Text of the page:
“It’s not that these companies are new to open source. AT&T, for example, released an open source AI platformlast year. But it’s still a big deal to see Microsoft, which pioneered the modern software industry, and IBM, tech’s most venerable company, go all in on open source. This year’s acquisitions are significant risks for the two companies. If Microsoft alienates GitHub users, it could lose the goodwill it has built in the developer community in recent years. And $34 billion is a lot of money even for a behemoth like IBM. The companies’ willingness to take on these risks signals that they see open source not as a fad or an adjunct but as a core part of how companies will make software in the future.
Apple made a number of interesting acquisitions during 2018. 9to5Mac put together a useful round-up of all the deals that were made public. The purchases of song-identification service Shazam and media-aggregation app Texture stood out for me. However, deals in the areas of data, analytics, and AI were also highly significant and hinted at Apple’s future direction.
Over the course of a year, it’s easy to forget about the numerous deals a company the size of Apple makes – and there are likely more deals that have already been made behind the scenes but haven’t yet become public. Apple’s landmark deals of 2018 include its acquisitions of Texture and Shazam, as well as its $600 million deal with Dialog. The smaller acquisitions, however, indicate Apple’s evolving interest in data, analytics, AI, and much more.
At the Intego Security Blog, Kirk McElhearn writes: “The New York Times published an article this week about how apps are recording your location and selling the data to companies that “sell, use or analyze the data to cater to advertisers, retail outlets and even hedge funds seeking insights into consumer behavior.” Kirk walks us through iOS Settings and how to restrict which apps can track our location. Good stuff.
I don’t plan to write up a ‘Best Of’ app roundup like I did last year. Instead I recommend everyone read Federico Viticci’s comprehensive list for 2018 apps.
Below, you’ll find a collection of the 60 apps I consider my must-haves on the iPhone and iPad, organized in nine categories; whenever possible, I included links to original reviews and past coverage on MacStories.
Launch Center Pro is similar to Shortcuts. It helps you set up automated tasks. Now that Apple has opened up NFC a bit, Launch Center Pro can now make use of NFC tags.
During the beta, testers used the stickers for a variety of tasks, like launching directions to their next event from a sticker placed in the car, or one that sent their ETA to their loved one and launched directions home. Other testers put a sticker in the fridge to launch a shopping list to add new items to; or placed stickers around the home to trigger HomeKit shortcuts; or placed a sticker by their bedside to help them set alarms, and more.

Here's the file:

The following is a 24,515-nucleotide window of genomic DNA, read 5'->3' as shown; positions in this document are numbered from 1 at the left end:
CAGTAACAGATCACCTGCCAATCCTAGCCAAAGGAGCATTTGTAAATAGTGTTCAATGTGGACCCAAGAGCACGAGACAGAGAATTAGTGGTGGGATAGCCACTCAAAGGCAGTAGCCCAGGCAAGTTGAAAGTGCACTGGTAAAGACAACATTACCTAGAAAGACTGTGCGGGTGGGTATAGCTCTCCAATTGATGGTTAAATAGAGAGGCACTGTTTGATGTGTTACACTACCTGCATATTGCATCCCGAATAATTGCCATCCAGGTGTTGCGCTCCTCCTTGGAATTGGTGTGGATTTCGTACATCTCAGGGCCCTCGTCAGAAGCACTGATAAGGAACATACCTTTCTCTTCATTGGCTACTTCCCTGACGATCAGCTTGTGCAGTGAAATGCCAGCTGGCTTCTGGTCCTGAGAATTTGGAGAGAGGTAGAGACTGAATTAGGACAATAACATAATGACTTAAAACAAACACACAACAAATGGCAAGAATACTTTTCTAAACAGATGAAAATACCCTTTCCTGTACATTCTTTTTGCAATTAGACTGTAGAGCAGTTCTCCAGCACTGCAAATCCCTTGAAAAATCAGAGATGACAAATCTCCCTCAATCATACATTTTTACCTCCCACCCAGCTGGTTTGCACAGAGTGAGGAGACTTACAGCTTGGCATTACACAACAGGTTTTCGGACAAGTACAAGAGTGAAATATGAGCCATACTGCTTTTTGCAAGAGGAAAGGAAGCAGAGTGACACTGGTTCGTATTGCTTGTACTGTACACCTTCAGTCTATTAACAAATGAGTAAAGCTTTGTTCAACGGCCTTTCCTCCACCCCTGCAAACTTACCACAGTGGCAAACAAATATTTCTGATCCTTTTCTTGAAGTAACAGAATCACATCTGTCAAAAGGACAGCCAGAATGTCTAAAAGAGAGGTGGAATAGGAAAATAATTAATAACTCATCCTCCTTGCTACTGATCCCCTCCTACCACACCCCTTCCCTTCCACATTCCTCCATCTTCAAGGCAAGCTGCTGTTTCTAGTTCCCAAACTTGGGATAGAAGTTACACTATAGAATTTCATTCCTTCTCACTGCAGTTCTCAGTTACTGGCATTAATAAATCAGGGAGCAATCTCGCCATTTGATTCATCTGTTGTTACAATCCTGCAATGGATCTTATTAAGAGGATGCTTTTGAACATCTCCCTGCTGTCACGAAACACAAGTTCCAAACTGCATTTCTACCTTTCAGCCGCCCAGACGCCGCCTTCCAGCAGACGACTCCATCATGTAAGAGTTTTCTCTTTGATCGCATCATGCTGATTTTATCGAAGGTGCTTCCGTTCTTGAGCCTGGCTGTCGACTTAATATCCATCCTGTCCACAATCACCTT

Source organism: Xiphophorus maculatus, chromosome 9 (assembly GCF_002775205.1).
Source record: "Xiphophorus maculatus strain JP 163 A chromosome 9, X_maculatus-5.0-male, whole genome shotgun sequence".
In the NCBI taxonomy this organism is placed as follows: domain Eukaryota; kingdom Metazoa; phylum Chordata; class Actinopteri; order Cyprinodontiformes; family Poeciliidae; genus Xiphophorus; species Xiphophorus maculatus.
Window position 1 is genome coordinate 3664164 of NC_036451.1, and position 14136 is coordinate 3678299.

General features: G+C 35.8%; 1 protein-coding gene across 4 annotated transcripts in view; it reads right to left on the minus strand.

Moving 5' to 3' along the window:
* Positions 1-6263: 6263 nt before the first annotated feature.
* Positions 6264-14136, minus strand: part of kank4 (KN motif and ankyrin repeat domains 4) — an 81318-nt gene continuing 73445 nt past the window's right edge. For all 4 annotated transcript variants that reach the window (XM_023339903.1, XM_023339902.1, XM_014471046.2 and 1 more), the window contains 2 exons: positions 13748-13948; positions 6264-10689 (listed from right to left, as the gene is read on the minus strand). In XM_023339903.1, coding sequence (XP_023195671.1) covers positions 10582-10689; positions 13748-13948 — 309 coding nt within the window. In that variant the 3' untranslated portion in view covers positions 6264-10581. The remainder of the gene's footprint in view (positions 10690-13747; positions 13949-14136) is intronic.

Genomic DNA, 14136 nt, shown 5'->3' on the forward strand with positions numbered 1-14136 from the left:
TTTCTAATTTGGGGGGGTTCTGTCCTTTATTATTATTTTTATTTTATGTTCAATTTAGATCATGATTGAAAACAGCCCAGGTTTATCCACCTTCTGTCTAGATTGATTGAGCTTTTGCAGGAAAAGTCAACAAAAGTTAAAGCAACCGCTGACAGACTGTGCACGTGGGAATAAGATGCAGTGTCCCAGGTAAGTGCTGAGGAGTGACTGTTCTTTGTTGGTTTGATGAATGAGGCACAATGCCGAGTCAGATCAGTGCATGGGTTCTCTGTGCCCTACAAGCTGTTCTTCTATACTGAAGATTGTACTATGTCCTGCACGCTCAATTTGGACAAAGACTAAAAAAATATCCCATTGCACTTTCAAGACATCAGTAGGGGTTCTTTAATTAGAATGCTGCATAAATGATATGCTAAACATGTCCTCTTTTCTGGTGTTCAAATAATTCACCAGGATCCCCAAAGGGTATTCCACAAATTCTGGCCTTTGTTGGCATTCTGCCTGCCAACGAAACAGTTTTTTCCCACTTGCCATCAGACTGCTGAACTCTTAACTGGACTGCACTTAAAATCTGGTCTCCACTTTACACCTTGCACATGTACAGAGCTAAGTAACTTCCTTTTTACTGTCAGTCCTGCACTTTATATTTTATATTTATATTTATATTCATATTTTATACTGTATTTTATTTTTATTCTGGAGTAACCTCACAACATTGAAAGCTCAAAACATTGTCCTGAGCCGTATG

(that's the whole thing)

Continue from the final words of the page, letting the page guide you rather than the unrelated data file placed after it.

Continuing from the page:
A cool blend of the physical and digital worlds. You can put an NFC tag anywhere.
We have a deal on the Vilros Uno Ultimate Starter Kit and course bundle. In addition to the starter kit (board, components, and more), you also get 11 hours of training content with hundreds of lectures. This deal is $51.99 through us, but coupon code MERRY15 at checkout brings it down to $44.19.
Phone repair employees from Flint Audio Studio in Middletown, Rhode Island have been accused of stealing nudes from customers’ smartphones.
An RI State Police investigation has found that 13 women between the ages of 22 and 47 never gave anyone from Flint permission to go through their “media files, make copies and later disseminate them.” Nonetheless, the women allege that store employees stole and shared their nude images and videos.
My first thought was about the apps I’ve reviewed specifically for hiding nudes. But instead I’ll comment that you shouldn’t need to go out of your way to hide nudes. People shouldn’t be rooting around in your camera roll in the first place. Although I do think it would be great if Apple let us lock/hide entire albums.
In 2016, Amazon launched an annual prize for computer science students, with the aim of improving Alexa’s conversational abilities. Users can say “let’s chat” and participate in the experiment. However, while there have been improvements to Alexa, Reuters learned that the experiment produced some very dark moments too.
But Alexa’s gaffes are alienating others, and Bezos on occasion has ordered staff to shut down a bot, three people familiar with the matter said. The user who was told to whack his foster parents wrote a harsh review on Amazon’s website, calling the situation “a whole new level of creepy.” A probe into the incident found the bot had quoted a post without context from Reddit, the social news aggregation site, according to the people.
It seems that WhatsApp, a Facebook-owned messaging app, has had a problem with users sharing child porn. Apple removed Tumblr from the App Store because people were sharing CP on its platform. Should Apple remove WhatsApp as well?
A report from two Israeli NGOs reviewed by TechCrunch details how third-party apps for discovering WhatsApp groups include “Adult” sections that offer invite links to join rings of users trading images of child exploitation.
Policing WhatsApp is more difficult than Tumblr due to the former’s use of encryption. But it seems that these abusive chat groups had child porn in the group name itself, so they aren’t exactly sneaking around. Maybe Apple needs to give WhatsApp a time out.
The China Business Times reported that there will be two low-priced iPad models launched in 2019. AppleInsider picked up on the speculation. It reported that a new, low cost, 7.9 inch iPad will be released in the first of half the year. This all seems entirely possible. After all, the iPad Mini has not been updated since September 2015. But before users get too excited, the report also pointed out that “while the China Business Times has a good track record with supply chain information, like the iPad display panel topic, it has a poor track record in predicting Apple’s future product plans.”
China Business Times sources claim Apple will be launching two low-priced models of the iPad in 2019. It is alleged Apple is doing so because it saw “outstanding results” for the 2017 9.7-inch iPad followed by a sales decline, allegedly due to it not releasing a “new low-priced iPad” in 2018, though the launch of the 2018 iPad in March suggests this means the fiscal 2018 rather than calendar year.
The demise of Uber’s founder and former CEO Travis Kalanick was nearly as dramatic as his company’s rise. Mr. Kalanick quit as CEO in June, after a prolonged period of scandal. He tried to negotiate a graceful exit but, as Bloomberg Businessweek detailed, in the end, it was a typically chaotic departure.
Then, contrition period over, [Mr. Kalanick] got up, called a board member, demanded a new PR strategy, and embarked on a yearlong starring role as the villain who gets his comeuppance in the most gripping startup drama since the dot-com bubble. It’s a story that, until now, has never been fully told.